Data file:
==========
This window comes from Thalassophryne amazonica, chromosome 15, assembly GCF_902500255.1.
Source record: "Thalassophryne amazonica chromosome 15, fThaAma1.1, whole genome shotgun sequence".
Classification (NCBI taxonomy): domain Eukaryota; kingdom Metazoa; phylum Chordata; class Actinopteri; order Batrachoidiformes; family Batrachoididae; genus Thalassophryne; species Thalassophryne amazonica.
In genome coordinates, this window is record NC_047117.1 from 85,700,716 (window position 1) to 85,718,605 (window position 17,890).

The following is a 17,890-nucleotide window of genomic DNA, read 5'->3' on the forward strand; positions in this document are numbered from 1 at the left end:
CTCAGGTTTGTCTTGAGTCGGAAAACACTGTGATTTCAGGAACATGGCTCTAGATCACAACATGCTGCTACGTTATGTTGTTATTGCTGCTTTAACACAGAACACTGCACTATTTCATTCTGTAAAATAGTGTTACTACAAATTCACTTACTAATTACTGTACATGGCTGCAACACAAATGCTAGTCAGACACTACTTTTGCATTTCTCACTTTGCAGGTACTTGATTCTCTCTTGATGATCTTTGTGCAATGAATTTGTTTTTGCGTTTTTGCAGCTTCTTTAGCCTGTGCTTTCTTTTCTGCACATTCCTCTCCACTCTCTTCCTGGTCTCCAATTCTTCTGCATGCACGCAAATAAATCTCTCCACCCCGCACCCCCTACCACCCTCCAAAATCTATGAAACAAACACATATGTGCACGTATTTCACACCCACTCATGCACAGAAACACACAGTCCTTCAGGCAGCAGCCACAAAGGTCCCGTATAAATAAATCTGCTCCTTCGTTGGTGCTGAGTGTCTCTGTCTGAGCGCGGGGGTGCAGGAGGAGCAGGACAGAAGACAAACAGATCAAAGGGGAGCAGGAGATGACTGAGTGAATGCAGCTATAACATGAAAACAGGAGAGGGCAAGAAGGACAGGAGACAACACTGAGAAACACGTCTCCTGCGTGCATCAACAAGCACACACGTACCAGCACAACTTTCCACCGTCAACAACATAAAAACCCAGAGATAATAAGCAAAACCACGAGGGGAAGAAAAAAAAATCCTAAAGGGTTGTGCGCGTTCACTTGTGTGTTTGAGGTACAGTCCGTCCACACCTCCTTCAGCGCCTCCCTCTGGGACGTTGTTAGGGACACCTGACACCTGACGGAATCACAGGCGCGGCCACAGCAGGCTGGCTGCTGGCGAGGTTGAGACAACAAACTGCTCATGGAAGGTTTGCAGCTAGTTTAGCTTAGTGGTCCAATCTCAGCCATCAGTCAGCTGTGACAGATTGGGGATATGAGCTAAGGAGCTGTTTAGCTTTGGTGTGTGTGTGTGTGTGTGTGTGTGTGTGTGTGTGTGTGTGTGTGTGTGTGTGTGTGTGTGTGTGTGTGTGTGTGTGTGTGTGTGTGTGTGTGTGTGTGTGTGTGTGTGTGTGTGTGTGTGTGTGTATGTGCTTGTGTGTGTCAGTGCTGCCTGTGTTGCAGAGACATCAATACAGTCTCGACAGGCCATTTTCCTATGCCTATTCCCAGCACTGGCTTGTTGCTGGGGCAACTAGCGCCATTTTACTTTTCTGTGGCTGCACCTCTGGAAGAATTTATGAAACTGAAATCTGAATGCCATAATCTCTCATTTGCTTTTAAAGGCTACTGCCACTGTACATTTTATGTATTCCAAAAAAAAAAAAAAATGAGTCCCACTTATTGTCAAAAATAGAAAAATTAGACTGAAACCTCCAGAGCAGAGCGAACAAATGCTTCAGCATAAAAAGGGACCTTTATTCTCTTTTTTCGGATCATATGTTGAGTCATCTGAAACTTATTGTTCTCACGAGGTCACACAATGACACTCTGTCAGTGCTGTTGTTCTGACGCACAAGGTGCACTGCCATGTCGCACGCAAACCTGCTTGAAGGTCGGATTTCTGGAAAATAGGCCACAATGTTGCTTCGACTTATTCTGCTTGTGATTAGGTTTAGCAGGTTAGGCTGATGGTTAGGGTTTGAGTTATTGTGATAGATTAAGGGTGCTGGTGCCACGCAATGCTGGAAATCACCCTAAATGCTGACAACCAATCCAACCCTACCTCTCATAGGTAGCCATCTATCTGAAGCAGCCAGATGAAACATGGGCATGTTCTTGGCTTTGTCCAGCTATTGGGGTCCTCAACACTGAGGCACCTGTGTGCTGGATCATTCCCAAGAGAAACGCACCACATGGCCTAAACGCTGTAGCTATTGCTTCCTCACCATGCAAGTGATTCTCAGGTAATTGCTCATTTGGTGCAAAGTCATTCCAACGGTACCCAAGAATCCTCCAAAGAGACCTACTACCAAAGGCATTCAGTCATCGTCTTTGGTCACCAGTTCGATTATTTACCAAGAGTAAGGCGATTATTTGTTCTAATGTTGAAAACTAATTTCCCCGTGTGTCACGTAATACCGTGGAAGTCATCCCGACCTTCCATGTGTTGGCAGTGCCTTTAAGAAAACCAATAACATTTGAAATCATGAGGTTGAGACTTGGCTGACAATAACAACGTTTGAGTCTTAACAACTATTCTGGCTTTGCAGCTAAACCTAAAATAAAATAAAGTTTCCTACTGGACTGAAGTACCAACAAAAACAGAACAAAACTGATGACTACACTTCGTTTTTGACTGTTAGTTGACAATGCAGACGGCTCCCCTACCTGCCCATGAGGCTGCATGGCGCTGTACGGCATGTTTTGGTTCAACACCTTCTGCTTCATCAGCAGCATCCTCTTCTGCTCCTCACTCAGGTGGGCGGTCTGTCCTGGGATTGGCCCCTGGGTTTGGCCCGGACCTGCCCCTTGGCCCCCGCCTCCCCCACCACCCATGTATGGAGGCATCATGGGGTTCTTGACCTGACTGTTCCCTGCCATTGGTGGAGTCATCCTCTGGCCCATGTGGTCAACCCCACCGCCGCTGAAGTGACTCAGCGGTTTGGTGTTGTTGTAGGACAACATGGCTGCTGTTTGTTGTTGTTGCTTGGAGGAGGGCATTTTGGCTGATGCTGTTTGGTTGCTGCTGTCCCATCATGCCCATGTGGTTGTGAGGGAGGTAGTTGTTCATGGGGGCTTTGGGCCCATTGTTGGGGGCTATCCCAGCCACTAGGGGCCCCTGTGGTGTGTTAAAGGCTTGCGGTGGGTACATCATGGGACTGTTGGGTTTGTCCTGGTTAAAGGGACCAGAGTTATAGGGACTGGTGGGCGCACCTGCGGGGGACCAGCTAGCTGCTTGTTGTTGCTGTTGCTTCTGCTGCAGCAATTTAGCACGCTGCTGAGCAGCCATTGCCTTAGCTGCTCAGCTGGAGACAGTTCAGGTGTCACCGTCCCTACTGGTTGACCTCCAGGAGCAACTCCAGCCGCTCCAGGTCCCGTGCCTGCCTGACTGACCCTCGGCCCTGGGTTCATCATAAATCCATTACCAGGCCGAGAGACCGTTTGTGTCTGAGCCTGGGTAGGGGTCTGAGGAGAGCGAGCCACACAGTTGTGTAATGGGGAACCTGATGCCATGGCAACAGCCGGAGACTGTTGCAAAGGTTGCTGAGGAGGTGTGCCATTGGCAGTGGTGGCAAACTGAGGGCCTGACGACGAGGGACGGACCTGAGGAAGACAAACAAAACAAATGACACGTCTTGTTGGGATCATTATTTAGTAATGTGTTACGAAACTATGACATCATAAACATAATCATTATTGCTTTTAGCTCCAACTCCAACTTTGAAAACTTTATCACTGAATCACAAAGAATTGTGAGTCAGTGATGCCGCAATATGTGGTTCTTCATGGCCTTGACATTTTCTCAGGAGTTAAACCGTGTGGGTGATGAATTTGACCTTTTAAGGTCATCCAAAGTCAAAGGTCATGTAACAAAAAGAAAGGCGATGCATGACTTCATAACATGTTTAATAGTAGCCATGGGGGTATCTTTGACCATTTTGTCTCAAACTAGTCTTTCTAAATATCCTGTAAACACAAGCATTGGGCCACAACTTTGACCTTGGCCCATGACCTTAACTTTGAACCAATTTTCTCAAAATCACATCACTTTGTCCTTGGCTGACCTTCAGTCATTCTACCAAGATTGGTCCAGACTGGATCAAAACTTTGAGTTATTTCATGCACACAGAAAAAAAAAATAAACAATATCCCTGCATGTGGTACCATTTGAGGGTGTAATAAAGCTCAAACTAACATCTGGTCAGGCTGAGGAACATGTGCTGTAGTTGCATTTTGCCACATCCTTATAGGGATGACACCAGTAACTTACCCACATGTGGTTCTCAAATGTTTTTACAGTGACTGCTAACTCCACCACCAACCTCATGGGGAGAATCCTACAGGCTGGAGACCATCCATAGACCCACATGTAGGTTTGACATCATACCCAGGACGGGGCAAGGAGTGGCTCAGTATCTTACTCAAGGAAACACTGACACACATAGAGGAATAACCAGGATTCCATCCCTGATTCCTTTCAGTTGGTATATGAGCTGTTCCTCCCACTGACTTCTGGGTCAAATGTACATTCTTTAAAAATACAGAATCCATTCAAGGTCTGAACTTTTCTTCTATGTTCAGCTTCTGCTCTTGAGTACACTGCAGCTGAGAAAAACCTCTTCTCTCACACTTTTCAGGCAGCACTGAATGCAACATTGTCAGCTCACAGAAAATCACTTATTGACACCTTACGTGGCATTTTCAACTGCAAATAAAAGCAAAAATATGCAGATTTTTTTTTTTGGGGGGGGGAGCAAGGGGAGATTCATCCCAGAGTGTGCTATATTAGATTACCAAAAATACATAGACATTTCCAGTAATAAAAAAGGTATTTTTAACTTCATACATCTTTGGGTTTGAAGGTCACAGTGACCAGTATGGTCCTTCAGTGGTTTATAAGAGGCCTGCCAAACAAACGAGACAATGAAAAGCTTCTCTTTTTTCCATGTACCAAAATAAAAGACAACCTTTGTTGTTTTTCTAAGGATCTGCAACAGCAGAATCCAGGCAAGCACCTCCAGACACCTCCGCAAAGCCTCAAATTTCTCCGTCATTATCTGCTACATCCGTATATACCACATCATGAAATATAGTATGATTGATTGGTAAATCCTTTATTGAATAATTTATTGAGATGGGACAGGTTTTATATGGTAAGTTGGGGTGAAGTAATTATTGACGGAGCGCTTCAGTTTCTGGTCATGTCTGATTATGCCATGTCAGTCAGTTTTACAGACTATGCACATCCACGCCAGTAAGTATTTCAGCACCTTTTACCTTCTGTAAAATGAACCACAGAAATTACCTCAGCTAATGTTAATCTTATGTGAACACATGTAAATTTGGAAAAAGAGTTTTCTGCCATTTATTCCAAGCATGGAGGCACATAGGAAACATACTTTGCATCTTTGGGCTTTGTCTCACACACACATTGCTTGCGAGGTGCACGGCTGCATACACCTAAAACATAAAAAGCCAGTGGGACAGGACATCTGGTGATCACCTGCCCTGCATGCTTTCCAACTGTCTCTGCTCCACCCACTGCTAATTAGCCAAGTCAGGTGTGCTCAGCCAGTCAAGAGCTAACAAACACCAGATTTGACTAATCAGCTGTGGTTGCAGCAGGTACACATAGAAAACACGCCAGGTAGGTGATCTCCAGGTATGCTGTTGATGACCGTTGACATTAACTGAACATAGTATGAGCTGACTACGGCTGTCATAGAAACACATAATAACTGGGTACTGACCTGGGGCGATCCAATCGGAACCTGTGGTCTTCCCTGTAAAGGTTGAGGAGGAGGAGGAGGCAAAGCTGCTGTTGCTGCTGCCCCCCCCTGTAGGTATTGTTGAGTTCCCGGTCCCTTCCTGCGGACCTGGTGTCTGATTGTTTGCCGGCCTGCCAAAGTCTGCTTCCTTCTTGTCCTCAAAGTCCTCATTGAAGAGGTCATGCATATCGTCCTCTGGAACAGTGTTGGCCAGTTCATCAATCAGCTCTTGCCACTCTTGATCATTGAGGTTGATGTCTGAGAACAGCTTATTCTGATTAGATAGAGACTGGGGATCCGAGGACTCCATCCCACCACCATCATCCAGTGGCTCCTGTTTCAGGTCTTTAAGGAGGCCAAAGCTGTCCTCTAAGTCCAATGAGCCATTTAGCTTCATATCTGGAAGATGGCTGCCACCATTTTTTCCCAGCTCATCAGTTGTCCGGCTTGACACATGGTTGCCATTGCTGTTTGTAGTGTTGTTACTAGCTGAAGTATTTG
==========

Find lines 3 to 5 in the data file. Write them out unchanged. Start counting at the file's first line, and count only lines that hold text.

Classification (NCBI taxonomy): domain Eukaryota; kingdom Metazoa; phylum Chordata; class Actinopteri; order Batrachoidiformes; family Batrachoididae; genus Thalassophryne; species Thalassophryne amazonica.
In genome coordinates, this window is record NC_047117.1 from 85,700,716 (window position 1) to 85,718,605 (window position 17,890).

The following is a 17,890-nucleotide window of genomic DNA, read 5'->3' on the forward strand; positions in this document are numbered from 1 at the left end: